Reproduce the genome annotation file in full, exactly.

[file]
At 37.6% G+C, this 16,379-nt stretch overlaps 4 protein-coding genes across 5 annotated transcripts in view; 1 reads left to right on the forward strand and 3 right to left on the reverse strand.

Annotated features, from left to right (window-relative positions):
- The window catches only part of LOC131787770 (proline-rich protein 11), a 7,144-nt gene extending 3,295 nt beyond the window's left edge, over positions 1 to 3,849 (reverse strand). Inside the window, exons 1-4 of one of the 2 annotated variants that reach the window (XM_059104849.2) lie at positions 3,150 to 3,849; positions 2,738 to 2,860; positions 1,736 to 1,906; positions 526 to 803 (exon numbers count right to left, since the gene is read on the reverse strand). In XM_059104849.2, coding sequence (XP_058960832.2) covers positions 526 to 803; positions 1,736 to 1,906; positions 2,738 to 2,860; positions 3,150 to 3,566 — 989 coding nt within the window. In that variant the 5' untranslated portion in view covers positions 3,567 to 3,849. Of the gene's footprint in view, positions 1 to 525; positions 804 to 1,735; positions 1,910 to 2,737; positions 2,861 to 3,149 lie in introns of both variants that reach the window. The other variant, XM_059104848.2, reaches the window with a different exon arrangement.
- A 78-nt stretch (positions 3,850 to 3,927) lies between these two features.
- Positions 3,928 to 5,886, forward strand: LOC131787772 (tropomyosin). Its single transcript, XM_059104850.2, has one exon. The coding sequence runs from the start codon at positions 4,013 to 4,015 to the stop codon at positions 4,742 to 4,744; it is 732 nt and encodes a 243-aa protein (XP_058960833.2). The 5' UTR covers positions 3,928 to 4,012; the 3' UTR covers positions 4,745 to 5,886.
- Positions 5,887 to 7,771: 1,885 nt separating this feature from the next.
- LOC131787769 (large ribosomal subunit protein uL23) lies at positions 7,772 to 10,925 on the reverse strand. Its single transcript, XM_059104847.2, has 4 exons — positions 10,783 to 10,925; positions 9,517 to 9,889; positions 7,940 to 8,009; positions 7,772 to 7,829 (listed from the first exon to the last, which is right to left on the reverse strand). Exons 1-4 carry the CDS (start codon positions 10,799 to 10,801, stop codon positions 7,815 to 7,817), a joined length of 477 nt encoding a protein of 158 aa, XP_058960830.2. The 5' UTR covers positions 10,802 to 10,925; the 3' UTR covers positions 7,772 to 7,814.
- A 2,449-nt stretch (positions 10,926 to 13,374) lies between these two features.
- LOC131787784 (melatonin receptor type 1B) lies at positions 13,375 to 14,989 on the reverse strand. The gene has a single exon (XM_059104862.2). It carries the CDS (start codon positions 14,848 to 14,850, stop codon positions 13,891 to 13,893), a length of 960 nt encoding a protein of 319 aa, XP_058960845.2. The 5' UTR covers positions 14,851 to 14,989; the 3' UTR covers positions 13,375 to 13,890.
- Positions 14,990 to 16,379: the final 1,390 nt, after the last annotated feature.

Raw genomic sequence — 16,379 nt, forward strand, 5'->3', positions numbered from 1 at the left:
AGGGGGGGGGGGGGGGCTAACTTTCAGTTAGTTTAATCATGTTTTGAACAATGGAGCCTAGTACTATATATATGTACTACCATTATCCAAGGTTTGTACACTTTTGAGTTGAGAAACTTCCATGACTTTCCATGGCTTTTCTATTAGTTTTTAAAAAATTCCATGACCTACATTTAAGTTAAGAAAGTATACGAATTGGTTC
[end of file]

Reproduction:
At 37.6% G+C, this 16,379-nt stretch overlaps 4 protein-coding genes across 5 annotated transcripts in view; 1 reads left to right on the forward strand and 3 right to left on the reverse strand.

Annotated features, from left to right (window-relative positions):
- The window catches only part of LOC131787770 (proline-rich protein 11), a 7,144-nt gene extending 3,295 nt beyond the window's left edge, over positions 1 to 3,849 (reverse strand). Inside the window, exons 1-4 of one of the 2 annotated variants that reach the window (XM_059104849.2) lie at positions 3,150 to 3,849; positions 2,738 to 2,860; positions 1,736 to 1,906; positions 526 to 803 (exon numbers count right to left, since the gene is read on the reverse strand). In XM_059104849.2, coding sequence (XP_058960832.2) covers positions 526 to 803; positions 1,736 to 1,906; positions 2,738 to 2,860; positions 3,150 to 3,566 — 989 coding nt within the window. In that variant the 5' untranslated portion in view covers positions 3,567 to 3,849. Of the gene's footprint in view, positions 1 to 525; positions 804 to 1,735; positions 1,910 to 2,737; positions 2,861 to 3,149 lie in introns of both variants that reach the window. The other variant, XM_059104848.2, reaches the window with a different exon arrangement.
- A 78-nt stretch (positions 3,850 to 3,927) lies between these two features.
- Positions 3,928 to 5,886, forward strand: LOC131787772 (tropomyosin). Its single transcript, XM_059104850.2, has one exon. The coding sequence runs from the start codon at positions 4,013 to 4,015 to the stop codon at positions 4,742 to 4,744; it is 732 nt and encodes a 243-aa protein (XP_058960833.2). The 5' UTR covers positions 3,928 to 4,012; the 3' UTR covers positions 4,745 to 5,886.
- Positions 5,887 to 7,771: 1,885 nt separating this feature from the next.
- LOC131787769 (large ribosomal subunit protein uL23) lies at positions 7,772 to 10,925 on the reverse strand. Its single transcript, XM_059104847.2, has 4 exons — positions 10,783 to 10,925; positions 9,517 to 9,889; positions 7,940 to 8,009; positions 7,772 to 7,829 (listed from the first exon to the last, which is right to left on the reverse strand). Exons 1-4 carry the CDS (start codon positions 10,799 to 10,801, stop codon positions 7,815 to 7,817), a joined length of 477 nt encoding a protein of 158 aa, XP_058960830.2. The 5' UTR covers positions 10,802 to 10,925; the 3' UTR covers positions 7,772 to 7,814.
- A 2,449-nt stretch (positions 10,926 to 13,374) lies between these two features.
- LOC131787784 (melatonin receptor type 1B) lies at positions 13,375 to 14,989 on the reverse strand. The gene has a single exon (XM_059104862.2). It carries the CDS (start codon positions 14,848 to 14,850, stop codon positions 13,891 to 13,893), a length of 960 nt encoding a protein of 319 aa, XP_058960845.2. The 5' UTR covers positions 14,851 to 14,989; the 3' UTR covers positions 13,375 to 13,890.
- Positions 14,990 to 16,379: the final 1,390 nt, after the last annotated feature.

Raw genomic sequence — 16,379 nt, forward strand, 5'->3', positions numbered from 1 at the left:
AGGGGGGGGGGGGGGGCTAACTTTCAGTTAGTTTAATCATGTTTTGAACAATGGAGCCTAGTACTATATATATGTACTACCATTATCCAAGGTTTGTACACTTTTGAGTTGAGAAACTTCCATGACTTTCCATGGCTTTTCTATTAGTTTTTAAAAAATTCCATGACCTACATTTAAGTTAAGAAAGTATACGAATTGGTTC